Long-tailed Macaques (Macaca fascicularis) are urban animals in Malaysia, and around Connie's they made frequent use of the power lines.
In a nearby orchard we found a number of cuckoos, birds Connie takes a particular interest in, including a life bird for me, the Banded Bay Cuckoo (Cacomantis sonnerati). I was unable to get a decent shot of it, though, so you will have to settle for an easier species, the Green-billed Malkoha (Phaenicophaeus tristis). Malkohas are cuckoos, too, but (unlike the Banded Bay and its relatives) build their own nests.
A little clump of trees by a pond held a Blue-eared Kingfisher (Alcedo meninting)...
An Ashy Tailorbird (Orthotomus ruficeps), a common suburban species...
And the graceful little nest of a Pied Fantail (Rhipidura javanica), with the bird in residence. The "tail" of material hanging from the bottom of the cup is a typical feature of fantail nests; it may mislead predators into mistaking the nest for a bit of loose vegetation.
Perhaps the fantail was sitting on a second clutch, because it certainly had at least one nearly-grown young to attend to.
Connie showed us one particularly fascinating bit of bird behavior. Glossy Swiftlets (Collocalia esculenta) do not make their nests out of saliva as the various edible-nest swiftlets do but must construct them in the standard manner. An unfinished (and perhaps abandoned) nest of a Baya Weaver (Ploceus philippinus) provided them with a ready-made supply of construction material, and the birds were quite happy to plunder it.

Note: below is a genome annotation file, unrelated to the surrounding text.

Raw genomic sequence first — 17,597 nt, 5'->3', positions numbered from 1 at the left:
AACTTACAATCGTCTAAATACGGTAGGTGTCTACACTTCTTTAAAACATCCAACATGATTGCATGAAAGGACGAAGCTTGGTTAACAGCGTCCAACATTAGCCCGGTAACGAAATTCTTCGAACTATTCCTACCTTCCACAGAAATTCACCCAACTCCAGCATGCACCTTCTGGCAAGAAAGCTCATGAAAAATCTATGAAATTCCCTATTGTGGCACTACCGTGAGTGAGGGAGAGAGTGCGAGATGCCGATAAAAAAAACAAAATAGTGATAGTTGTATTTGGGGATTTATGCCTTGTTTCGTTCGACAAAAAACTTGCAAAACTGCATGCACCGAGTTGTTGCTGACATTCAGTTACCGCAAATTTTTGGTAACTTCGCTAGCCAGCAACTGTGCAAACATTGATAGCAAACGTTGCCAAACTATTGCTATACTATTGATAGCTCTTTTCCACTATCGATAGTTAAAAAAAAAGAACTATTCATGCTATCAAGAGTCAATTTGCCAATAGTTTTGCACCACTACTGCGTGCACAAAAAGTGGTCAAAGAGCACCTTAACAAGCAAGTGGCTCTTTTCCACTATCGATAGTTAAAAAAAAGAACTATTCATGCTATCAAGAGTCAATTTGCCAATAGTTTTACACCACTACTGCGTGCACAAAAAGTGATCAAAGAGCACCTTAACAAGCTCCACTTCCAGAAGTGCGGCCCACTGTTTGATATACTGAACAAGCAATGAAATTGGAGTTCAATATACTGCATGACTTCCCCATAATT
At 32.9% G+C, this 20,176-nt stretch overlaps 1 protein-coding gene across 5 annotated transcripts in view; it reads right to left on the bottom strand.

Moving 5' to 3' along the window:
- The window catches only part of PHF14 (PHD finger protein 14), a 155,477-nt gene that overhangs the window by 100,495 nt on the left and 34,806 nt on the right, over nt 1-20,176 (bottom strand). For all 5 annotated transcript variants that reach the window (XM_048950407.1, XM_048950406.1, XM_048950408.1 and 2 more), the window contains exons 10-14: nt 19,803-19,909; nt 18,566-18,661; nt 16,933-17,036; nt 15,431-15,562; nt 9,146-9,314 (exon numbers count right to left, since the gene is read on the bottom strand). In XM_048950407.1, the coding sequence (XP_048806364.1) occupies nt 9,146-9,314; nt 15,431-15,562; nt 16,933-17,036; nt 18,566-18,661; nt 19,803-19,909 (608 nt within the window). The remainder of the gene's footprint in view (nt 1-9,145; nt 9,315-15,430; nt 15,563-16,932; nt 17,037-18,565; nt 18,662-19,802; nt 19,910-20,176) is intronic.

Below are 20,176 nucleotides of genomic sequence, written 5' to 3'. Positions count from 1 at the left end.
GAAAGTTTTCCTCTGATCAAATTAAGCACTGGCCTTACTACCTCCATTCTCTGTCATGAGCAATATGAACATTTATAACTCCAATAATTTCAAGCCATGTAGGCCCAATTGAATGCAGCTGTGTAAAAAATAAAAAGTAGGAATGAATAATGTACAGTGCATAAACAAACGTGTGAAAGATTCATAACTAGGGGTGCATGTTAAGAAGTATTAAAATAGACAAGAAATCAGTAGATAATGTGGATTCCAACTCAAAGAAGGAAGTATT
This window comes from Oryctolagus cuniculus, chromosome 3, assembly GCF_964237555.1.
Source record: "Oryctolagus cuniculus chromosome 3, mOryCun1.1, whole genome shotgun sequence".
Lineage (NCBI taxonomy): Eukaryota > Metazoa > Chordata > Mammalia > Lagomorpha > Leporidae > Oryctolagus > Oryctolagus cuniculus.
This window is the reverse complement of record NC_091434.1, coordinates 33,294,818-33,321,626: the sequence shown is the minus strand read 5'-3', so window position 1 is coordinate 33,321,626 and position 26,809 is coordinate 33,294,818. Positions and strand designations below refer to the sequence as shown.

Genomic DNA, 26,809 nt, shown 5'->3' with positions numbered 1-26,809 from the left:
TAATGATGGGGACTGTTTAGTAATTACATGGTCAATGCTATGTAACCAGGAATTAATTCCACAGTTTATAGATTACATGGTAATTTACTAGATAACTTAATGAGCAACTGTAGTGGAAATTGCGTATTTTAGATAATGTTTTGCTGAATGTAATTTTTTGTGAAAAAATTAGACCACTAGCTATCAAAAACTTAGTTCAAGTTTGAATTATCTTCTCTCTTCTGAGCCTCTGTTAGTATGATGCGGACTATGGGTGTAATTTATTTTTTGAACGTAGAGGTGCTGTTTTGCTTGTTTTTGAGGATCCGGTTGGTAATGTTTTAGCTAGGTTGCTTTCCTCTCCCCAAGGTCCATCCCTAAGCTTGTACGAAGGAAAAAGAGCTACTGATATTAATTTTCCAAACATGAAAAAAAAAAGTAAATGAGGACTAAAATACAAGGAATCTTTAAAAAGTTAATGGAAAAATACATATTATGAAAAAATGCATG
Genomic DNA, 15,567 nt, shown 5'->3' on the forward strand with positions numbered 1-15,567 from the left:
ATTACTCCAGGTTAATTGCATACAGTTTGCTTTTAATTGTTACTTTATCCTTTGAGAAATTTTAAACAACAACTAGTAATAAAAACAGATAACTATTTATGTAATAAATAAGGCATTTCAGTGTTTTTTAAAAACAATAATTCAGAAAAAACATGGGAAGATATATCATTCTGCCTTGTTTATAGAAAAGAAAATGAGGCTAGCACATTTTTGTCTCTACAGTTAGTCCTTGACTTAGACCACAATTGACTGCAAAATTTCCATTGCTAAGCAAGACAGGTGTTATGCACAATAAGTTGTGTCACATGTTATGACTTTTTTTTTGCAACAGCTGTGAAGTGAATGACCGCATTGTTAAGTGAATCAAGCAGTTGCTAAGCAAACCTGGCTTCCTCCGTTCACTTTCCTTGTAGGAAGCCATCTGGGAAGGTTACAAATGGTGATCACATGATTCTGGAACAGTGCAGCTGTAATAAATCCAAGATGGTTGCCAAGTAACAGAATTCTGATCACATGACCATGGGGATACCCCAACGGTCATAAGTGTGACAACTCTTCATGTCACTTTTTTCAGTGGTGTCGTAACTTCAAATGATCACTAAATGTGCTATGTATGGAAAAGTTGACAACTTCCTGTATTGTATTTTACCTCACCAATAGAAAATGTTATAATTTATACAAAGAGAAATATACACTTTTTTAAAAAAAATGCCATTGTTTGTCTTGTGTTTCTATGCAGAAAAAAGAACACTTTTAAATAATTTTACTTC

Since swiftlets are incapable of perching on a twig, the swiftlets had to resort to a complicated series of acrobatic manouevres to carry out their thievery.
More birds: a White-rumped Shama (Copsychus malabaricus) postures on the roadway. Shamas are beautiful birds and great songsters (unfortunately for them, as they are increasingly poached for the cage-bird trade), but they can be shy and hard to see, so I was glad to get a few quick snaps of this bird.
Though they are abundant birds in China and other parts of their extensive range, Long-tailed Shrikes (Lanius schach) are rather rare in Malaysia (we have only recently started seeing them around Kuching, for example). Perak is one of their strongholds.
The Common Iora (Aegithina tiphia), on the other hand, is abundant, particularly around mangroves and in other lowland areas. The coloration on this one seemed particularly rich, but then, it's an attractive species anyway.
There were dragonflies around, too: this one, perching gracefully at the end of a twig, is the brightest and most thoroughly red of the various red libellulids, the Scaarlet Skimmer (Crocothemis servilia). Notice the black line on the upper surface of the abdomen, and see here for other I.D. notes.
At first sight, this may look like yet another of my endless photos of Orthetrum sabina (see, for example, my previous posting) but it is, in fact, a quite different, smaller dragonfly: Diplacodes trivialis, either a female or a young male (adult males grow increasingly blue). I'm glad to see that even an odonate expert like C.Y. Choong found these two species confusing!
Neurothemis fluctuans is one of the commonest dragonflies in West Malaysia. These are males...